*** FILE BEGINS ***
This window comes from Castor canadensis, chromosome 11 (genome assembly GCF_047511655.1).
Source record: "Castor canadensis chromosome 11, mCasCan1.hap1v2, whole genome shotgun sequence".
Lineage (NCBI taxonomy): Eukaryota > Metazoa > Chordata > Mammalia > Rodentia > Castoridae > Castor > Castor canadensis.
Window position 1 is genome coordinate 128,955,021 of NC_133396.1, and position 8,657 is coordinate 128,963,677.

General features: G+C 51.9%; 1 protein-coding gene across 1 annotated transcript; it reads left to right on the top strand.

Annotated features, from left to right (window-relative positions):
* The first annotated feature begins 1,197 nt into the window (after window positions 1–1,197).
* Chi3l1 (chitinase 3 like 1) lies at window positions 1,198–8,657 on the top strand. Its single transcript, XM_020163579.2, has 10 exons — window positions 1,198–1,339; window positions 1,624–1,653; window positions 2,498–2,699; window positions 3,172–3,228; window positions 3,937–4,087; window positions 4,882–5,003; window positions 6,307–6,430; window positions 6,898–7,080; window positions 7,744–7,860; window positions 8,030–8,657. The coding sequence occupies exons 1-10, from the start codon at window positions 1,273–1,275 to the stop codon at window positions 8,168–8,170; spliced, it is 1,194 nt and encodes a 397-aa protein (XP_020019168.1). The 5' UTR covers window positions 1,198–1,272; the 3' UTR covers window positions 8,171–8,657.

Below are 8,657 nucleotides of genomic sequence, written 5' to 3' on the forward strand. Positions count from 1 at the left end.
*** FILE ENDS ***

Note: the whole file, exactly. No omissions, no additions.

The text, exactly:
This window comes from Castor canadensis, chromosome 11 (genome assembly GCF_047511655.1).
Source record: "Castor canadensis chromosome 11, mCasCan1.hap1v2, whole genome shotgun sequence".
Lineage (NCBI taxonomy): Eukaryota > Metazoa > Chordata > Mammalia > Rodentia > Castoridae > Castor > Castor canadensis.
Window position 1 is genome coordinate 128,955,021 of NC_133396.1, and position 8,657 is coordinate 128,963,677.

General features: G+C 51.9%; 1 protein-coding gene across 1 annotated transcript; it reads left to right on the top strand.

Annotated features, from left to right (window-relative positions):
* The first annotated feature begins 1,197 nt into the window (after window positions 1–1,197).
* Chi3l1 (chitinase 3 like 1) lies at window positions 1,198–8,657 on the top strand. Its single transcript, XM_020163579.2, has 10 exons — window positions 1,198–1,339; window positions 1,624–1,653; window positions 2,498–2,699; window positions 3,172–3,228; window positions 3,937–4,087; window positions 4,882–5,003; window positions 6,307–6,430; window positions 6,898–7,080; window positions 7,744–7,860; window positions 8,030–8,657. The coding sequence occupies exons 1-10, from the start codon at window positions 1,273–1,275 to the stop codon at window positions 8,168–8,170; spliced, it is 1,194 nt and encodes a 397-aa protein (XP_020019168.1). The 5' UTR covers window positions 1,198–1,272; the 3' UTR covers window positions 8,171–8,657.

Below are 8,657 nucleotides of genomic sequence, written 5' to 3' on the forward strand. Positions count from 1 at the left end.